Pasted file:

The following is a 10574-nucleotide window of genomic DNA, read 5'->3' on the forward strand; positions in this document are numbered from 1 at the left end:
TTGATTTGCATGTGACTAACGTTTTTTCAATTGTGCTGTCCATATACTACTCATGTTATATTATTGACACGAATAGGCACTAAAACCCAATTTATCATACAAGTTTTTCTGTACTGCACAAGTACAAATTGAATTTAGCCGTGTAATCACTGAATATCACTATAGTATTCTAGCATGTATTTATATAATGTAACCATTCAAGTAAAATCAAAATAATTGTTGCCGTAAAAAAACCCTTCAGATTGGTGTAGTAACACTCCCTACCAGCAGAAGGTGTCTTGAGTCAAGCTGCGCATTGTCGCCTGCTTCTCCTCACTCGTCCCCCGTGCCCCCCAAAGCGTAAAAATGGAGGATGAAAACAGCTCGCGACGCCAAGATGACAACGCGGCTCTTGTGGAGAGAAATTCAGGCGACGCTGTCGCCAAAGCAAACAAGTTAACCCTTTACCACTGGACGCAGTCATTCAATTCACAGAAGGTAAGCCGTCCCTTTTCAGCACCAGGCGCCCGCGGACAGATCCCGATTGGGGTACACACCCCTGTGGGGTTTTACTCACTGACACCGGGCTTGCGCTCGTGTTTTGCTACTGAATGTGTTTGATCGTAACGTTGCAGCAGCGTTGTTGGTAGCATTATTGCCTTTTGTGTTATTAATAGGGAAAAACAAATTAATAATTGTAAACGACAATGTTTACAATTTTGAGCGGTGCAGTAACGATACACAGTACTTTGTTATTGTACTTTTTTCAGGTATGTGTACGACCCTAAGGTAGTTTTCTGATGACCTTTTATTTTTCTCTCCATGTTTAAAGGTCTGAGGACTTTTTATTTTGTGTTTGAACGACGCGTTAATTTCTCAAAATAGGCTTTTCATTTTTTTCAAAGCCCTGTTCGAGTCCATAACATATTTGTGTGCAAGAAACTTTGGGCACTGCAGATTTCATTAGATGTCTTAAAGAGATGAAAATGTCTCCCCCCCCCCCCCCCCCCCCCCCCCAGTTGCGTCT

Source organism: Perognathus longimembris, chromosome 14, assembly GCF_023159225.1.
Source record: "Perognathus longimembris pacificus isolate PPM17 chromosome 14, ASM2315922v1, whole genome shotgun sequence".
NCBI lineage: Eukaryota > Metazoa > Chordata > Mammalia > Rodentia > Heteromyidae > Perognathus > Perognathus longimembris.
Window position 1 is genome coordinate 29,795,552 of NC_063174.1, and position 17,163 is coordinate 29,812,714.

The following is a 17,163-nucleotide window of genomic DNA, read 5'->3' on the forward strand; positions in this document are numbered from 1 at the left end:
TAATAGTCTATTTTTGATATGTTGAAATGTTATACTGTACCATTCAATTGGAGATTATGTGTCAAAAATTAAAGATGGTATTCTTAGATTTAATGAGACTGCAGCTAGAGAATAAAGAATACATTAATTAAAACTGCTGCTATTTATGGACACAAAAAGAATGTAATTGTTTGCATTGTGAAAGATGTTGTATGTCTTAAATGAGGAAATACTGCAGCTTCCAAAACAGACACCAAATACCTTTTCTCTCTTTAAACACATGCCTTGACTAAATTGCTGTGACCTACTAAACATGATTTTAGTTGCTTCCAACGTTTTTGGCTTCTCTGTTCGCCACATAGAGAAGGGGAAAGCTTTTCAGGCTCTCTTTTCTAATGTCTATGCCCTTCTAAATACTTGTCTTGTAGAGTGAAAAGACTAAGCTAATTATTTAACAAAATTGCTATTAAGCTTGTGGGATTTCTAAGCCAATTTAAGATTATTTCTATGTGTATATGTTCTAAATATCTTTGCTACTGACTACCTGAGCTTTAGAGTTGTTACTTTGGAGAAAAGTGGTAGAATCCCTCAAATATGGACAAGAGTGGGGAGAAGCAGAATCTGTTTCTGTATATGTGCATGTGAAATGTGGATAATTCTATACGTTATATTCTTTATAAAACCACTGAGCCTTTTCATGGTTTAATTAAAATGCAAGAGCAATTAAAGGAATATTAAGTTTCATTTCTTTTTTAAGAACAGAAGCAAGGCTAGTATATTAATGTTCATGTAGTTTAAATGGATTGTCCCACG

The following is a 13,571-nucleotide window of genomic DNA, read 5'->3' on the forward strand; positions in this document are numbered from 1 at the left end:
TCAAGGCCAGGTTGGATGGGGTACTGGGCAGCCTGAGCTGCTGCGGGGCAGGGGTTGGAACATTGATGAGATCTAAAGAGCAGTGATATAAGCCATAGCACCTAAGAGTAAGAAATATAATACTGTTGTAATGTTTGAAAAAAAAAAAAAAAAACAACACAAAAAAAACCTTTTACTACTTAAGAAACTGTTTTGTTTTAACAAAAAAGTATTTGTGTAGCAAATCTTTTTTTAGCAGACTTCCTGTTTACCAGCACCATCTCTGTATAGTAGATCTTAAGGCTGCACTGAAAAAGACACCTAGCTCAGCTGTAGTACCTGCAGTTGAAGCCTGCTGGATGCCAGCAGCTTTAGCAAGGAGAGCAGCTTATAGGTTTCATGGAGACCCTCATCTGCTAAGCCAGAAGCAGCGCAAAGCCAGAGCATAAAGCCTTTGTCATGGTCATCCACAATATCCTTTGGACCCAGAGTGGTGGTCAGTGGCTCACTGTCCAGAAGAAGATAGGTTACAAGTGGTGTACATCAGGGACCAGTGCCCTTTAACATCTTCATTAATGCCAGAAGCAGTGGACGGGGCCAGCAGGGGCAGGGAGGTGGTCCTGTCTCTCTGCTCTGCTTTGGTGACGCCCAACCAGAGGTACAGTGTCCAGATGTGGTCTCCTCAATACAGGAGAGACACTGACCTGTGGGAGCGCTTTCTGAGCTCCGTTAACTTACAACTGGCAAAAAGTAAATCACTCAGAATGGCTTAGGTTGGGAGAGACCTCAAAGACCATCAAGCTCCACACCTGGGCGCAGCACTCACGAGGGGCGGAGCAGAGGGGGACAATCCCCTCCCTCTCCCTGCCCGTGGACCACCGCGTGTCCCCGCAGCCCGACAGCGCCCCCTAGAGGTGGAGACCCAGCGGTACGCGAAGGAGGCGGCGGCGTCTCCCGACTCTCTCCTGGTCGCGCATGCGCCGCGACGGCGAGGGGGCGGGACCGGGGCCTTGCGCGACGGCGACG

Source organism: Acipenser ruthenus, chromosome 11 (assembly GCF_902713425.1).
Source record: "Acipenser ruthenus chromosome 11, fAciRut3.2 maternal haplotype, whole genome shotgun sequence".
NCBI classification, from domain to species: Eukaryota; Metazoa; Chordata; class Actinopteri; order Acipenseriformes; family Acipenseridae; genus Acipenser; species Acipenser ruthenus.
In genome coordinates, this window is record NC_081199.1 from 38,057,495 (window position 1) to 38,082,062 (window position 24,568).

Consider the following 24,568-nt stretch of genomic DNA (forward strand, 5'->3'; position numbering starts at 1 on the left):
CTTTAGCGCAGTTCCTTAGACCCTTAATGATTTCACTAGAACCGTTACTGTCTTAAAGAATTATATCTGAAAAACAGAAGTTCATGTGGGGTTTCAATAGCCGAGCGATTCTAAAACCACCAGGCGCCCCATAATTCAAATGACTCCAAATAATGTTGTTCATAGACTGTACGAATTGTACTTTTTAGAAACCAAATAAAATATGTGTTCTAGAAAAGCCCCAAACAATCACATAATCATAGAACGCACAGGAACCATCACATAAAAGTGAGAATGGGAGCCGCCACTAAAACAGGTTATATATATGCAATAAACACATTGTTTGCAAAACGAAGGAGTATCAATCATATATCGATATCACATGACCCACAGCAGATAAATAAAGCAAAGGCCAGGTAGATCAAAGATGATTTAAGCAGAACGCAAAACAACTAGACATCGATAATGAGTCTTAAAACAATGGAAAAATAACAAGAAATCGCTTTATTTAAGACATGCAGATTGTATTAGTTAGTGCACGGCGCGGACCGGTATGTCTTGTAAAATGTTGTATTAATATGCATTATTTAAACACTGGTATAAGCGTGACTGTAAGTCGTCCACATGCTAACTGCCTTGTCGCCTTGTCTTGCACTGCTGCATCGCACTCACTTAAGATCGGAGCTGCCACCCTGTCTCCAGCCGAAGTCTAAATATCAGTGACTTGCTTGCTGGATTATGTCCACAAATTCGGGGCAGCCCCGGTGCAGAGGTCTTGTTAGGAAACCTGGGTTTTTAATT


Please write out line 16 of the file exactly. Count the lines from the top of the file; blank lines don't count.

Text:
CTTTAGCGCAGTTCCTTAGACCCTTAATGATTTCACTAGAACCGTTACTGTCTTAAAGAATTATATCTGAAAAACAGAAGTTCATGTGGGGTTTCAATAGCCGAGCGATTCTAAAACCACCAGGCGCCCCATAATTCAAATGACTCCAAATAATGTTGTTCATAGACTGTACGAATTGTACTTTTTAGAAACCAAATAAAATATGTGTTCTAGAAAAGCCCCAAACAATCACATAATCATAGAACGCACAGGAACCATCACATAAAAGTGAGAATGGGAGCCGCCACTAAAACAGGTTATATATATGCAATAAACACATTGTTTGCAAAACGAAGGAGTATCAATCATATATCGATATCACATGACCCACAGCAGATAAATAAAGCAAAGGCCAGGTAGATCAAAGATGATTTAAGCAGAACGCAAAACAACTAGACATCGATAATGAGTCTTAAAACAATGGAAAAATAACAAGAAATCGCTTTATTTAAGACATGCAGATTGTATTAGTTAGTGCACGGCGCGGACCGGTATGTCTTGTAAAATGTTGTATTAATATGCATTATTTAAACACTGGTATAAGCGTGACTGTAAGTCGTCCACATGCTAACTGCCTTGTCGCCTTGTCTTGCACTGCTGCATCGCACTCACTTAAGATCGGAGCTGCCACCCTGTCTCCAGCCGAAGTCTAAATATCAGTGACTTGCTTGCTGGATTATGTCCACAAATTCGGGGCAGCCCCGGTGCAGAGGTCTTGTTAGGAAACCTGGGTTTTTAATT